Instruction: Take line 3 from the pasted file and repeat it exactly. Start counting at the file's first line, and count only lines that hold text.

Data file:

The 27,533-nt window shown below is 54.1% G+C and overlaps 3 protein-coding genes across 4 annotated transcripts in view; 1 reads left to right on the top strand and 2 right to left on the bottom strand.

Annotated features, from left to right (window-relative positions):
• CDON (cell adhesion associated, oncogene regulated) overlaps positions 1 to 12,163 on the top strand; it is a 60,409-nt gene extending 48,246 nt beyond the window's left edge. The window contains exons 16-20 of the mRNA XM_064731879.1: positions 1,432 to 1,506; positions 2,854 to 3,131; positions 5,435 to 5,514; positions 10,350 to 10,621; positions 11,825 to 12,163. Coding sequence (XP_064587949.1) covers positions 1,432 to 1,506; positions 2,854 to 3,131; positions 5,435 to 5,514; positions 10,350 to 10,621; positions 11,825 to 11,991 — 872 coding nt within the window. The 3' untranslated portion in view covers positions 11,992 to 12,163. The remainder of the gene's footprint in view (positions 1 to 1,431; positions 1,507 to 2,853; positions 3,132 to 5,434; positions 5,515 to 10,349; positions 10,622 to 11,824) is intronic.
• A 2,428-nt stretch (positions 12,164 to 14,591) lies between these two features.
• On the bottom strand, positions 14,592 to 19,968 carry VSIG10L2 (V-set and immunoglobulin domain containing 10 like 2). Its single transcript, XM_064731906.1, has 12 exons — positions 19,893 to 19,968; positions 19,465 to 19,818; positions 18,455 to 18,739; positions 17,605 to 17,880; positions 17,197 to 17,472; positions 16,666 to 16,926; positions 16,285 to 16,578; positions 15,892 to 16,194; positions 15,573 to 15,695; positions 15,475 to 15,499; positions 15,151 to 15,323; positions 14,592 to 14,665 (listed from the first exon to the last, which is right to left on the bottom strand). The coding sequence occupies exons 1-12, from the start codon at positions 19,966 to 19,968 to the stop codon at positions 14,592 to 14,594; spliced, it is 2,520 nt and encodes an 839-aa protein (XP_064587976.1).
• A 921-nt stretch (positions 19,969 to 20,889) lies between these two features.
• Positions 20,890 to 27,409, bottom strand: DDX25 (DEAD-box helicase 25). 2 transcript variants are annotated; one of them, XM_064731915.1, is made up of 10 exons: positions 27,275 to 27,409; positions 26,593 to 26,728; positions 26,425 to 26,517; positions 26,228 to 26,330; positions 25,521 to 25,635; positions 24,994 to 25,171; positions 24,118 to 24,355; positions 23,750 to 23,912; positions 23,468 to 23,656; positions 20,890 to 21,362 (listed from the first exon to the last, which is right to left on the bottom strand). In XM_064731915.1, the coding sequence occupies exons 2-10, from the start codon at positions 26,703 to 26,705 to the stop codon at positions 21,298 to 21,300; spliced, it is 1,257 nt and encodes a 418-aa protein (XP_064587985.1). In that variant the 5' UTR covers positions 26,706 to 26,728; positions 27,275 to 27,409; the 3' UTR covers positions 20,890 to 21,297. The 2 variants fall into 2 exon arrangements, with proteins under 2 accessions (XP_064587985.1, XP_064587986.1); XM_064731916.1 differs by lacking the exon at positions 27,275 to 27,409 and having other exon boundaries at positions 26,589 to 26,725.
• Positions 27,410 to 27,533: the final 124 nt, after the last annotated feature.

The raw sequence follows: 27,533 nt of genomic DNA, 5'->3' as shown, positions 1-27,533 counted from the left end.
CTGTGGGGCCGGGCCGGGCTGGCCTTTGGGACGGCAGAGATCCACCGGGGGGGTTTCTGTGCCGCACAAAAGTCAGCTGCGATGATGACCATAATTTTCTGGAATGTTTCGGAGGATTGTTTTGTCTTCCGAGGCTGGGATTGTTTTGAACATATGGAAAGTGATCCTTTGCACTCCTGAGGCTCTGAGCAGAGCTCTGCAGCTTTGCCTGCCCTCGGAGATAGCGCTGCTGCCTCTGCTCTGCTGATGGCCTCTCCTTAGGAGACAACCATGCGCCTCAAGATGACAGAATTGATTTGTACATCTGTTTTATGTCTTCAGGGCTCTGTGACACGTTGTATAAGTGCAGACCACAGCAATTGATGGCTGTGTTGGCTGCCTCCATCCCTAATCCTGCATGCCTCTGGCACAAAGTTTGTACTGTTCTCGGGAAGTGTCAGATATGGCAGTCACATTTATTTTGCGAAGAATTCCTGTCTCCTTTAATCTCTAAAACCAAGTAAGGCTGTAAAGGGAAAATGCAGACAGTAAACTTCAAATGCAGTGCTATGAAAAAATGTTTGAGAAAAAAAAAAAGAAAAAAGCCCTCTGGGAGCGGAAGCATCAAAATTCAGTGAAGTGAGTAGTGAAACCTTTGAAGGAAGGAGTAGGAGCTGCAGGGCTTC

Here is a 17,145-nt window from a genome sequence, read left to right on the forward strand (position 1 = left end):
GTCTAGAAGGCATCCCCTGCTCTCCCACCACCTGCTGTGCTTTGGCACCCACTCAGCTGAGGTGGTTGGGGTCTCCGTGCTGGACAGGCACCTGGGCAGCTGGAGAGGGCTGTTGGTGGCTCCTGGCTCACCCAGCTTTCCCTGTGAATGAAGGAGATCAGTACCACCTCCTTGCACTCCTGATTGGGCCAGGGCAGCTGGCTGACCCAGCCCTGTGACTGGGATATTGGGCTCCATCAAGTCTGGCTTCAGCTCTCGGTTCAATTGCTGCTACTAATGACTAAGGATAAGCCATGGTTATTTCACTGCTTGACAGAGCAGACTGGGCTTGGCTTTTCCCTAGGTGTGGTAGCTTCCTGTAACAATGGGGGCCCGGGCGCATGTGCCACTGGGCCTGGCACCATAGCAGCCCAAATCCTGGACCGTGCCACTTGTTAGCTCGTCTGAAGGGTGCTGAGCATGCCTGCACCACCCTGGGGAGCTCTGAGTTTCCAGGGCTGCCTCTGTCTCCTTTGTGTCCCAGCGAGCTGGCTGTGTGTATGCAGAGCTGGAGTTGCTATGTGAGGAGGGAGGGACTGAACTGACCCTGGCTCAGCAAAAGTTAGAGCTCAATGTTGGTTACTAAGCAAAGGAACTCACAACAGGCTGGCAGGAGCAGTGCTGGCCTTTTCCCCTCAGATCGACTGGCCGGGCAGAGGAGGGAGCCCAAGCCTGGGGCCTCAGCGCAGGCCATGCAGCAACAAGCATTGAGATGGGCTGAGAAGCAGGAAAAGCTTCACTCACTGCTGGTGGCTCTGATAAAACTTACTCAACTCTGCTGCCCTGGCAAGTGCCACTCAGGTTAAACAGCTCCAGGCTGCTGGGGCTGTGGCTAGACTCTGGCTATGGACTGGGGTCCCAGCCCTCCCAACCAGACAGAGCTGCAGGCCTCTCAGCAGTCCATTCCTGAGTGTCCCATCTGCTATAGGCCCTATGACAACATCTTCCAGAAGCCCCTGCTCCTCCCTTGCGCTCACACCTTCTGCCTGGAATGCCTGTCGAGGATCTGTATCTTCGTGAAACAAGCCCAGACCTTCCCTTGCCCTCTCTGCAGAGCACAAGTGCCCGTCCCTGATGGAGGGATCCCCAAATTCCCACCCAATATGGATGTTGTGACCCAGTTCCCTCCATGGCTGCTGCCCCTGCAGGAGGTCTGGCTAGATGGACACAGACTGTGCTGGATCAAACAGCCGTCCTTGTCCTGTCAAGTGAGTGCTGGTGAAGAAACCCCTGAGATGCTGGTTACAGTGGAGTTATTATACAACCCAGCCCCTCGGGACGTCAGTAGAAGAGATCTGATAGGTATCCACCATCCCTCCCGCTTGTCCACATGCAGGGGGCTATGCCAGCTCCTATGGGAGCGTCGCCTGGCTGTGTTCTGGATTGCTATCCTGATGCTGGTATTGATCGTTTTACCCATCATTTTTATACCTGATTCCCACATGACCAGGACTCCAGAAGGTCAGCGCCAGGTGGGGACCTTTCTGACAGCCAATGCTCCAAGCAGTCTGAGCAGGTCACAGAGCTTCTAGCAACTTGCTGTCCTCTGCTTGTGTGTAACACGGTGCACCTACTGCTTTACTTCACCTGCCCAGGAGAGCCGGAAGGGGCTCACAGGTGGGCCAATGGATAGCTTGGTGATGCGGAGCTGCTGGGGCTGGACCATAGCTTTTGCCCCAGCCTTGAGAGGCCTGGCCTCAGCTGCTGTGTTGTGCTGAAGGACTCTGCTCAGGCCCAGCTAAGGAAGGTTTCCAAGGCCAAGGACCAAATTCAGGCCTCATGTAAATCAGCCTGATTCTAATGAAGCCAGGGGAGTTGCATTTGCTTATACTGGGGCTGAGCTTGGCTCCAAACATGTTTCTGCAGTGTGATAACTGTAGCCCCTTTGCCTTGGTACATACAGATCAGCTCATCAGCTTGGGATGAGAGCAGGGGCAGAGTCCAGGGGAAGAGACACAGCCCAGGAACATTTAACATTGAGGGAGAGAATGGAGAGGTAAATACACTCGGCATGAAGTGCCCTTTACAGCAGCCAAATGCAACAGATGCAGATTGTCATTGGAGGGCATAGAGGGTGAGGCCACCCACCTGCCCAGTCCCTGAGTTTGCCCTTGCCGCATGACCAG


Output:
• CDON (cell adhesion associated, oncogene regulated) overlaps positions 1 to 12,163 on the top strand; it is a 60,409-nt gene extending 48,246 nt beyond the window's left edge. The window contains exons 16-20 of the mRNA XM_064731879.1: positions 1,432 to 1,506; positions 2,854 to 3,131; positions 5,435 to 5,514; positions 10,350 to 10,621; positions 11,825 to 12,163. Coding sequence (XP_064587949.1) covers positions 1,432 to 1,506; positions 2,854 to 3,131; positions 5,435 to 5,514; positions 10,350 to 10,621; positions 11,825 to 11,991 — 872 coding nt within the window. The 3' untranslated portion in view covers positions 11,992 to 12,163. The remainder of the gene's footprint in view (positions 1 to 1,431; positions 1,507 to 2,853; positions 3,132 to 5,434; positions 5,515 to 10,349; positions 10,622 to 11,824) is intronic.